Alundra Blayze arrives with a smaller nose and larger bust than when we last saw her. King still makes jokes about her having a big nose because this is 1995, when Jerry Lawler pretends that every woman who's a face is hideously ugly. Watch out for the butt-ugly Sable next year. Of course, with Vince in the ring to conduct the interview, Lawler's heel commentary continues uninterrupted by chides of "How dare you!" In an uneventful interview, Blayze says that she looks forward to beating Bertha Faye and keeping her title for a long time. Then it's ta-ta for Blayze, which is appropriate given her recent changes in appearance.
Men on a Mission face Aaron Ferguson and Gary Scott, who scores a dropkick on Mo before getting pummeled by Mabel. Scott gets launched into the stratosphere by a baaaack body drop from Mabel, but manages an arm drag on Mo when the smaller Man on a Mission enters the ring. Ferguson tags in and is quickly knocked down by Mo, who tags Mabel back in, leading Ferguson to tag back in. Still following? You probably wouldn't be if you had to watch this crap. Mabel pins Scott after a corner splash.
Jeff Jarrett is back to take on The Undertaker... for real this time. These qualifying matches are highly unbalanced. Tonight, you have the Intercontinental Champion vs. a former WWF Champion, and next week you have two of the top "New Generation" stars in the form of Owen Hart vs. The British Bulldog, but these matches are presented alongside such underwhelming match-ups as The Roadie vs. Doink, Kama vs. Duke "The Dumpster Droese," and Bob Holly vs. Mantaur. For Jarrett to get into the tournament, he has to beat the embodiment of death, but all his roadie has to do is beat a clown.
When the bell tolls and the lights go out, there's nothing Double J can do but wait while his hat and glasses comically flash during the Undertaker's entrance. Vince again plugs Sunday's "Wrestlemania: The Special," urging fans to check their local listings to see the Mania main event match and the title match (the one that didn't have Mongo at ringside). The Undertaker takes an eternity to get to the ring, his entrance being one of the few wrestlers who benefit from the practice of turning every light out during the introductions. Double J quickly flees the ring after the bell rings, which Vince doubts can be classified as an Offensive Maneuver. Jarrett gets the jump on Taker when he re-enters the ring, but the Deam Man counters a back body drop attempt by slamming Jarrett's head against the mat in a Nice Maneuver (#2). Undertaker is at his scariest here in the black and purple as he chokes Jarrett in the corner. The only thing that could possibly make Taker more frightening would be some sort of protective face mask reminiscent of a skull, but that would require some kind of orbital injury by a reckless 500-pounder's leg drop, so don't hold your breath. The Roadie helps Jarrett even the odds on the outside against the Undertaker. Vince points out that Jarrett has abandoned his scientific approach in this match in order to take down the Phenom. A flying clothesline nearly puts the Undertaker away, and Jarrett starts working over his leg before the commercial break...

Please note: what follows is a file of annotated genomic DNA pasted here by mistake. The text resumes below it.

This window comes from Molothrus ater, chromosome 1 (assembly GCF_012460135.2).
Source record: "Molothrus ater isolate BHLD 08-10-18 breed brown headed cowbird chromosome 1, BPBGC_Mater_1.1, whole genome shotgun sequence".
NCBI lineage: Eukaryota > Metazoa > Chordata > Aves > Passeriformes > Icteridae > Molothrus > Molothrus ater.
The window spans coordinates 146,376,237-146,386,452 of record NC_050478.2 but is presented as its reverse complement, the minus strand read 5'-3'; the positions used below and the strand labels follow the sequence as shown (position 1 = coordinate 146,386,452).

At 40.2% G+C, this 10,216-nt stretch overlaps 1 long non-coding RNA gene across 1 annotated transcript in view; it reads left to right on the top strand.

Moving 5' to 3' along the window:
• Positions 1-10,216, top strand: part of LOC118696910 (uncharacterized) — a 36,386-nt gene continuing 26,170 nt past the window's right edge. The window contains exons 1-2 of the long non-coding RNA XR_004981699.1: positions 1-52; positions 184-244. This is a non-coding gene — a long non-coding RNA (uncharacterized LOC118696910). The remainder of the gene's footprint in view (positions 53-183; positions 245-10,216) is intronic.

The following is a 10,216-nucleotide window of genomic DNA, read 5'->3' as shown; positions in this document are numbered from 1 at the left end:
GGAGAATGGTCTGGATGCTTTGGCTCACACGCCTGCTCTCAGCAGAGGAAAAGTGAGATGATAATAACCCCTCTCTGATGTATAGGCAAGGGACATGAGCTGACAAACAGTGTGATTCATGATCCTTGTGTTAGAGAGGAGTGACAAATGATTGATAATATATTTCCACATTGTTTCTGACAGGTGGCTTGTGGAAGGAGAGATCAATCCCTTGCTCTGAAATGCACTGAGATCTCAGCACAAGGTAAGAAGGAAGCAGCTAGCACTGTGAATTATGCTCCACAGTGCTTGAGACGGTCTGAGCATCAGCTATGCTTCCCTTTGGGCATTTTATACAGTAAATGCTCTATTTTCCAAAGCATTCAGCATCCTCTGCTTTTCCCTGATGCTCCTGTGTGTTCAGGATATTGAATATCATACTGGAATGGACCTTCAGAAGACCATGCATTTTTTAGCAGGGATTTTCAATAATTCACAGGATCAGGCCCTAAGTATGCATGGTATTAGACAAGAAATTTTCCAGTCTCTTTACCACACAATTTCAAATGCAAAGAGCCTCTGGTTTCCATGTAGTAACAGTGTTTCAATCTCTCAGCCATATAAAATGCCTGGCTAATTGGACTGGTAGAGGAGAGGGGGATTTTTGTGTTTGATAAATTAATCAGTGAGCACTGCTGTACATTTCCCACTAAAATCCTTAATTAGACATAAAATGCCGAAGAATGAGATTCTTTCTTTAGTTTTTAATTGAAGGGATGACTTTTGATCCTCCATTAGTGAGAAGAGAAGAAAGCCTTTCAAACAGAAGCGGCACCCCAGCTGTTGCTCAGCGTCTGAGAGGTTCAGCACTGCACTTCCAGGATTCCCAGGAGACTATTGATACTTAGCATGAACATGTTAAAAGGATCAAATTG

...and continues all throughout the break before finally locking the figure four on his opponent. The Roadie grabs Jeff's hands for extra leverage, leading Paul Bearer to take off his jacket and chase the Roadie. Something is not quite right about Paul Bearer in a white short-sleeved shirt. It's almost like he's naked. Sorry for mentioning it. Referee Earl Hebner finally makes Jarrett break the hold when he catches him grabbing on to the ropes. The Undertaker makes a short comeback before being taken down by a Maneuver (#3 - neckbreaker). Rather than going for the pin, Jarrett punches Undertaker's corpse, then drops a fist. As Double J struts, Taker sits up. Jarrett jumps off the second rope but gets caught with a chokeslam. Taker lifts him up once more for another chokeslam. Careful, Jeff, or you might break your elbow like Diesel. Finally, Taker hits the Tombstone to put Jarrett away. The Undertaker thus earns a prestigious spot in a match against Mabel.
Back at the announce desk, fans chant "Burger King" at Jerry Lawler, who is actually sitting in the arena tonight. It looks like green screens are a thing of the past for Raw announcers. Next week, we will see the Raw debut of Savio Vega, who just last night in Singapore retired the Kwang gimmick once and for all with a victory over Doink. If you're Doink the Clown, you've got to be discouraged when you get beaten by a heel character who has absolutely no future and stands to gain nothing from the win. Next week's Raw, by the way, is the first one I ever saw, thanks to a free cable offer by Comcast. Also on tap for next week's Raw is the King of the Ring Qualifying match between Owen Hart and the British Bulldog. In truth, this match was filmed after In Your House in a dark match, which actually makes it only one day older than tonight's matches, which were filmed on May 15th. Still, I bet the live audience next week won't appreciate 15 minutes of dead time at the arena.
Before we go off the air, Bob Backlund delivers a message against rock and roll music. As president, he would require youth to listen to classical music in order to boon their intelligence. I hope I've booned your life with this Raw recap!

Final tally:

3 Maneuvers (Year total: 93)

1 comment:

  1. Enjoy reading these as I re-watch Raw on the WWE Network. A few things on this recap:

    - The June 5 1995 WON factually breaks down Diesel's legitimate injury and surgery and how it effected the weekend tours.
    - NBC ended up not airing the Mania special, and I was really mad at the time!